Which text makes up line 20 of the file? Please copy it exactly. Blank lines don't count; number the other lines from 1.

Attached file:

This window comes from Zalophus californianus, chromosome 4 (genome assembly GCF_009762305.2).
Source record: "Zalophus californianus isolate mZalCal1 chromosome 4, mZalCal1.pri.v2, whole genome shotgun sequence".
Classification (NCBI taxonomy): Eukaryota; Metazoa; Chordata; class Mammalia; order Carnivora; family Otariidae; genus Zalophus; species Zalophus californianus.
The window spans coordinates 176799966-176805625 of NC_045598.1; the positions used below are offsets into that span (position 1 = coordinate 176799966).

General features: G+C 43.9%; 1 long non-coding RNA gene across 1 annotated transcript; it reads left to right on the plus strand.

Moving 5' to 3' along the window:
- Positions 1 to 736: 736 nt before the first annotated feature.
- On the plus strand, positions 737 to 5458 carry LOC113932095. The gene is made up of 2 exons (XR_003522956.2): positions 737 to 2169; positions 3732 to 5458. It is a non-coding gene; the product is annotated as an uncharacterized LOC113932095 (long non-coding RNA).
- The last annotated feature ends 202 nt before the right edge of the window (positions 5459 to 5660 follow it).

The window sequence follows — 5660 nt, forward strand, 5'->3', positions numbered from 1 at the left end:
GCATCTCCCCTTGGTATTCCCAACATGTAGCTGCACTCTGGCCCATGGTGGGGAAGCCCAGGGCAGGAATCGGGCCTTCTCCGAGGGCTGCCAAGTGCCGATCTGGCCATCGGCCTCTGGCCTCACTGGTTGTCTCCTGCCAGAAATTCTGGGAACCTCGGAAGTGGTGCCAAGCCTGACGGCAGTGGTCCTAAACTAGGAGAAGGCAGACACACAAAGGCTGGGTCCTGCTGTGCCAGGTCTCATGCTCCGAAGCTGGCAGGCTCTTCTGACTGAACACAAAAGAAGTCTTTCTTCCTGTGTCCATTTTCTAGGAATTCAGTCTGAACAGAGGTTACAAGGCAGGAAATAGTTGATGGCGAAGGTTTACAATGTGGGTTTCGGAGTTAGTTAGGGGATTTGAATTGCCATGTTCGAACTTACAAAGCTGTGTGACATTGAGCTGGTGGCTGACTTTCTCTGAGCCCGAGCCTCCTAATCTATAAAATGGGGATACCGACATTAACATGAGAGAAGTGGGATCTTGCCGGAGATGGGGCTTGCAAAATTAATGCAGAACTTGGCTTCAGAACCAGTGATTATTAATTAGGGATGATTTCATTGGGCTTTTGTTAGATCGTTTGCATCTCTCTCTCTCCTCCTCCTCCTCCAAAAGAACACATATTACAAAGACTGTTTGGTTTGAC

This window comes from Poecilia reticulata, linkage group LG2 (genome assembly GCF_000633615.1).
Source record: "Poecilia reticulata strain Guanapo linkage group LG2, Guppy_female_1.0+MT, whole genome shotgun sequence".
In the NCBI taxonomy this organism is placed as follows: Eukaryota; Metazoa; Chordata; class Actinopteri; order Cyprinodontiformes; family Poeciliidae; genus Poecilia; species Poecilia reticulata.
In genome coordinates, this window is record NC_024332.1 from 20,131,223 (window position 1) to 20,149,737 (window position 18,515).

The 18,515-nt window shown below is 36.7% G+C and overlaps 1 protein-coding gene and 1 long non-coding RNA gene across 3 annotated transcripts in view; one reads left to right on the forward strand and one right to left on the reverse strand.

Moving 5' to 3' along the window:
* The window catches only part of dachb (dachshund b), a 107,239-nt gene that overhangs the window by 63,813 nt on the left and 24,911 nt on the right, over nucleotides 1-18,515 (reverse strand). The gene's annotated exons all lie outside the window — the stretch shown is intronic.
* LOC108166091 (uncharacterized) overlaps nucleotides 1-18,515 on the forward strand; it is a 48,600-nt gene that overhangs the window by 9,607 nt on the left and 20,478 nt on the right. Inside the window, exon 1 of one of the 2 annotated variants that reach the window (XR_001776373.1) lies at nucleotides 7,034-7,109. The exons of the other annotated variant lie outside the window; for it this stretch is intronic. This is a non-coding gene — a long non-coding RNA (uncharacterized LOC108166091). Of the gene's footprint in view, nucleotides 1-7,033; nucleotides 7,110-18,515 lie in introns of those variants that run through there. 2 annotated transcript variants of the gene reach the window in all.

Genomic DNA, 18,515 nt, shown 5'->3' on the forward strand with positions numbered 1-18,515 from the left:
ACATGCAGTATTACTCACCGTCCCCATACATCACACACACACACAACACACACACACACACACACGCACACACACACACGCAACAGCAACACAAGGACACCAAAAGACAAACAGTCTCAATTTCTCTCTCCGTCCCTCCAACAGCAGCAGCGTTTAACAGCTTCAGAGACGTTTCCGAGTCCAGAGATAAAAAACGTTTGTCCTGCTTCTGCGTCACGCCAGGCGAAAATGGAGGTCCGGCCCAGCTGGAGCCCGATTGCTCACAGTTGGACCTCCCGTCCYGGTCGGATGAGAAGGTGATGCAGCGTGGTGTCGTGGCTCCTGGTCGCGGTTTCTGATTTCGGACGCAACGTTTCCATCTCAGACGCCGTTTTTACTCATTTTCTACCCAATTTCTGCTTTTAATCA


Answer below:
Genomic DNA, 18,515 nt, shown 5'->3' on the forward strand with positions numbered 1-18,515 from the left: